How scientists are giving Fraser River salmon a fresh chance
Raincoast Conservation Foundation
We use rigorous, peer-reviewed science and community engagement to further our conservation objectives. We call this approach ‘informed advocacy’ and it is unique amongst conservation efforts. We investigate to understand coastal species and processes. We inform by bringing science to decision makers and communities. We inspire action to protect wildlife and their wilderness habitats.
Protecting killer whales
Raincoast uses science, public education and the courts to protect Canada’s endangered salmon-eating killer whales. But their survival requires your voice and action….
Safeguard Coastal Carnivores
Working with our First Nations partners, our goal is to acquire all remaining commercial hunting tenures in the Great Bear Rainforest. You can help us stop the killing…
Raincoast’s court case argues that federal approval of TransMountain’s oil tankers violates Canada’s Species at Risk Act and pushes Southern Resident killer whales closer to extinction.
Fraser River Estuary Project
To understand, mitigate, and reduce habitat impacts from industrial proposals, Raincoast and its partners seek a better understanding of estuary use by different species of wild juvenile salmon.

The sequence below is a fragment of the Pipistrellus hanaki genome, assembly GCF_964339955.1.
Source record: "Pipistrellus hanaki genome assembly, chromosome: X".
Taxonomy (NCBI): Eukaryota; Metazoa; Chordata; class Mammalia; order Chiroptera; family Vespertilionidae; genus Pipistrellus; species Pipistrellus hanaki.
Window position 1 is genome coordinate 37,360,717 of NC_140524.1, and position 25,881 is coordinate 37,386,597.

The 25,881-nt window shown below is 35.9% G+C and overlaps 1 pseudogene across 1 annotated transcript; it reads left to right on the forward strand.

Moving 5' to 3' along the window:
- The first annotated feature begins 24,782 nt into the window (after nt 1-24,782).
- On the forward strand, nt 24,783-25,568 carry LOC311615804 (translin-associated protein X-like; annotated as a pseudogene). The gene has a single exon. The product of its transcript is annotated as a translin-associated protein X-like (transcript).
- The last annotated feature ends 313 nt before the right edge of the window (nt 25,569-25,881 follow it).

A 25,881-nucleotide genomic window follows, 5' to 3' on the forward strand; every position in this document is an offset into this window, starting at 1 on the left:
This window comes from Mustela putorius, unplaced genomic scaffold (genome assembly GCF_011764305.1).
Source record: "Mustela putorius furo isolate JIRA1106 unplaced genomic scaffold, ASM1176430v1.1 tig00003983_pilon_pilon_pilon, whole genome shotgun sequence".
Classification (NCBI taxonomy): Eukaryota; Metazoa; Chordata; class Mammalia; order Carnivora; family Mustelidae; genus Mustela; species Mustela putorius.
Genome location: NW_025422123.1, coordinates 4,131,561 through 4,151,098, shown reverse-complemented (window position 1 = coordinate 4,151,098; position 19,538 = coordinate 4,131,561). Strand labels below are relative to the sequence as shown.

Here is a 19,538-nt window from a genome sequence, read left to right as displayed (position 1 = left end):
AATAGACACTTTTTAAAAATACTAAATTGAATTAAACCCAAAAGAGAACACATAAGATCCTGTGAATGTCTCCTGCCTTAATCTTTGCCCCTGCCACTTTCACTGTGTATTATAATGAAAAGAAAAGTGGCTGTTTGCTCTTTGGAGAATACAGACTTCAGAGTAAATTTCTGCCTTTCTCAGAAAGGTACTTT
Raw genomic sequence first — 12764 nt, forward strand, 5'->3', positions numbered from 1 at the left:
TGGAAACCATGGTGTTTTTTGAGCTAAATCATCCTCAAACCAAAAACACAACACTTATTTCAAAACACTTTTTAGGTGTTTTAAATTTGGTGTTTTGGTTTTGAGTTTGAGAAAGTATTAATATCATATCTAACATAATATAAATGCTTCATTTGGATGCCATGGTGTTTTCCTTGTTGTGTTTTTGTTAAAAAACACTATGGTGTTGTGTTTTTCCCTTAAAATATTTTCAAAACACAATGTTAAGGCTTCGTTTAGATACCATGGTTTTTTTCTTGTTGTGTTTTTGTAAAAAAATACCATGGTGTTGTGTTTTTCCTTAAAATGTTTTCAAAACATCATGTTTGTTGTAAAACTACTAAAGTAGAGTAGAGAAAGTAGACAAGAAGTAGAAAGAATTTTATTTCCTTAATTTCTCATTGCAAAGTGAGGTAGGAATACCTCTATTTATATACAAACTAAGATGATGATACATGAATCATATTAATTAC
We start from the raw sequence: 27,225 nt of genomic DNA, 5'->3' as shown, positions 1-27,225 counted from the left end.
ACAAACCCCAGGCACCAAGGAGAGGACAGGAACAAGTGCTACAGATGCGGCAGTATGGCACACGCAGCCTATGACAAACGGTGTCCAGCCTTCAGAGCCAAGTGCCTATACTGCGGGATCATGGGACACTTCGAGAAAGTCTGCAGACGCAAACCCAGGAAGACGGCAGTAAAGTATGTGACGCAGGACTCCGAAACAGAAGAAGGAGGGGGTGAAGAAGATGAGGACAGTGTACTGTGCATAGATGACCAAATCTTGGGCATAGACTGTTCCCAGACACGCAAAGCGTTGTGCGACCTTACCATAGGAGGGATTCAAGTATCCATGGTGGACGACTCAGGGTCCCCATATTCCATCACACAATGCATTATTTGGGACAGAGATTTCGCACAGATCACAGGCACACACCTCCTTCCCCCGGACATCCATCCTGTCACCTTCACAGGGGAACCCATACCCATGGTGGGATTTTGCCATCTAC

Through directed conservation efforts on umbrella and foundation species, Raincoast strives to protect all species and ecosystem processes existing on BC’s coast.
Killer Creamery Partners with Raincoast to Protect Southern Resident Killer Whales
Killer Creamery, the healthy ice cream company, is partnering with Raincoast to raise funds for research and protection of Southern Resident killer whales, of which there are less than 80 remaining…
Ecological legacy of coastal B.C. hangs in the balance
One hundred years ago, whaling largely extirpated humpback and fin whales from the inside waters of the B.C. coast. As the federal government looks to codify a 35-year moratorium on oil-tanker traffic into law, these whale populations are recovering and returning to their historic feeding grounds…
Back to the Kitlope
While Kitlope is protected from logging, and the current ban protects grizzly bears from hunting, there remains unfinished business in the Kitlope. Until now, commercial guides have been bringing trophy hunters into this place…
Canada’s recovery measures for endangered killer whales a positive step
A coalition of six conservation groups commend the federal government’s new measures to support Southern Resident killer whale recovery. The measures are the boldest yet; greater whale-watching restrictions, expanded voluntary slow downs for international shipping and the creation of no-vessel zones in feeding areas. However, important feeding areas protected from fishing are smaller than last year’s areas, allowing less protection for whales and more areas for fishing…
Humpback whales, artistic cartography, for the coast
Watching these magnificent creatures work in unison to catch their meal was truly inspirational and became the idea behind my first Artistic Cartography piece for Raincoast. Listening to them, via the hydrophone that Captain Nick dropped over the side, still makes the hair on the back of neck stand on end and solidified the artistic idea that this hunting method had to be painted…